You can read the whole "table of contents" for the various directories of the YiiBoilerplate in files inside that directories.

Top-level Directories

  1. backend

    Backend entry point, expected to be your "admin side" of the application.

  2. bin

    Binaries for you to use, including yiic, phing, phpunit and such. Note that while most of binaries are Composer-installed, yiic and selenium launchers are hand-crafted and not supposed to be removed/changed.

  3. carcass

    Configuration for various 3rd-party tools used in project harness, including Vagrant stuff and code style definition for CodeSniffer.

  4. common

    This folder is structured similarly to the traditional protected folder in autogenerated Yii application. You are expected to place the code global to all entry points in common. Backend-, frontend-, and console-specific stuff should go to backend, frontend and console dirs, respectively.

  5. console

    Console entry point, reachable by yiic console runner. Most important stuff here is your migrations, inside console/migrations subfolder.

  6. frontend

    Frontend entry point, expected to be public side of your application.

  7. reports

    All project status reports from various code quality tools will be placed in here. Documentation from APIGen, too. You will not see this directory initially, it's auto-generated when needed.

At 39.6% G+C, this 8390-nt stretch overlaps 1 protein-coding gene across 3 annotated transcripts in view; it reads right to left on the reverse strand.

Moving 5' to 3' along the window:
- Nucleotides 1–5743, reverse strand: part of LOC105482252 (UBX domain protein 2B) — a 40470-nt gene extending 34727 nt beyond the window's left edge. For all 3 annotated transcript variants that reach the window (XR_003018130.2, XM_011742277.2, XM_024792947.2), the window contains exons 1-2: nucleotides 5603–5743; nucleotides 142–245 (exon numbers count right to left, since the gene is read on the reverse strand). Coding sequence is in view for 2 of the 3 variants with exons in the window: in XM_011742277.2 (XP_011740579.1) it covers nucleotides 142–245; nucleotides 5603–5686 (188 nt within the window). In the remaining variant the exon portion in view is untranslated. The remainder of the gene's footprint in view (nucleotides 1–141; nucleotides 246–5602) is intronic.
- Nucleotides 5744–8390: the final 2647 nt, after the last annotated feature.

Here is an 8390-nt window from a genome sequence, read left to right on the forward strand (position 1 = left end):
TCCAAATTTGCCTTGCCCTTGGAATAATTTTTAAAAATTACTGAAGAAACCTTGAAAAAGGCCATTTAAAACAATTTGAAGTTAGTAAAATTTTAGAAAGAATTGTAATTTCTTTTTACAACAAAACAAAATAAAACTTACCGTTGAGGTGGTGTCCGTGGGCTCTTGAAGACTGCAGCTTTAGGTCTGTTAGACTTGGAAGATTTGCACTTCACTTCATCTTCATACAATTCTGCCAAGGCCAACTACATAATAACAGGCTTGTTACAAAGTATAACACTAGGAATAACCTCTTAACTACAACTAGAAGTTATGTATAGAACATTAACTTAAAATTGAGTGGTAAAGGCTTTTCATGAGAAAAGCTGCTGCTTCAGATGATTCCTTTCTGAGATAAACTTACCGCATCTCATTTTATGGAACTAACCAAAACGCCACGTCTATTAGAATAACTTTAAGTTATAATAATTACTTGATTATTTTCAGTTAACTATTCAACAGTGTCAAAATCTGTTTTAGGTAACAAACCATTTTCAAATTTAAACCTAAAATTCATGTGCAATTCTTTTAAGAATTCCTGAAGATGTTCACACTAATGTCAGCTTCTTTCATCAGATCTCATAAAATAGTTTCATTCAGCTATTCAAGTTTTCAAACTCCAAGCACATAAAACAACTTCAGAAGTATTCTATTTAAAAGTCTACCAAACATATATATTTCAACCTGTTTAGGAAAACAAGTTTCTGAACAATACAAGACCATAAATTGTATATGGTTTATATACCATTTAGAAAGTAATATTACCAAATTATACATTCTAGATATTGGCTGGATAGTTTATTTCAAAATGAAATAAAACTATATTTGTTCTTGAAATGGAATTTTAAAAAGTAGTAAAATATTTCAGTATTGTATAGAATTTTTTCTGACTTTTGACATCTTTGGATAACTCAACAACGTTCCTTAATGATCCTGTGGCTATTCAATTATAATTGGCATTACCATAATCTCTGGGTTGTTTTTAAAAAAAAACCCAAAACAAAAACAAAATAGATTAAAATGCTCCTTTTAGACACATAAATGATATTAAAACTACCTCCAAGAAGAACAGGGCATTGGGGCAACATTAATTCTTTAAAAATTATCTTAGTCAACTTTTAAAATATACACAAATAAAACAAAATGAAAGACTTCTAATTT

8. tests

    Your test harness is here. See details in the there.

  9. vendor

    All third-party dependencies are installed by Composer in here, even Selenium. You will not see this directory initially, it's auto-generated when needed.

Configuration tree

Most complex part of the YiiBoilerplate application is the configuration, built from set of different parts.

Basically, configuration for backend, console and frontend entry points is being constructed from the following parts, later ones overriding previous ones:

  1. Base common config.
  2. Environment-specific common config.
  3. Local overrides for common config.
  4. Base entry point-specific config.
  5. Environment-specific entry point-specific config.
  6. Local overrides for entry-point-specific config.

For frontend entry point the corresponding files would be:

  1. common/config/overrides/base.php
  2. common/config/overrides/environment.php
  3. common/config/overrides/local.php
  4. frontend/config/overrides/base.php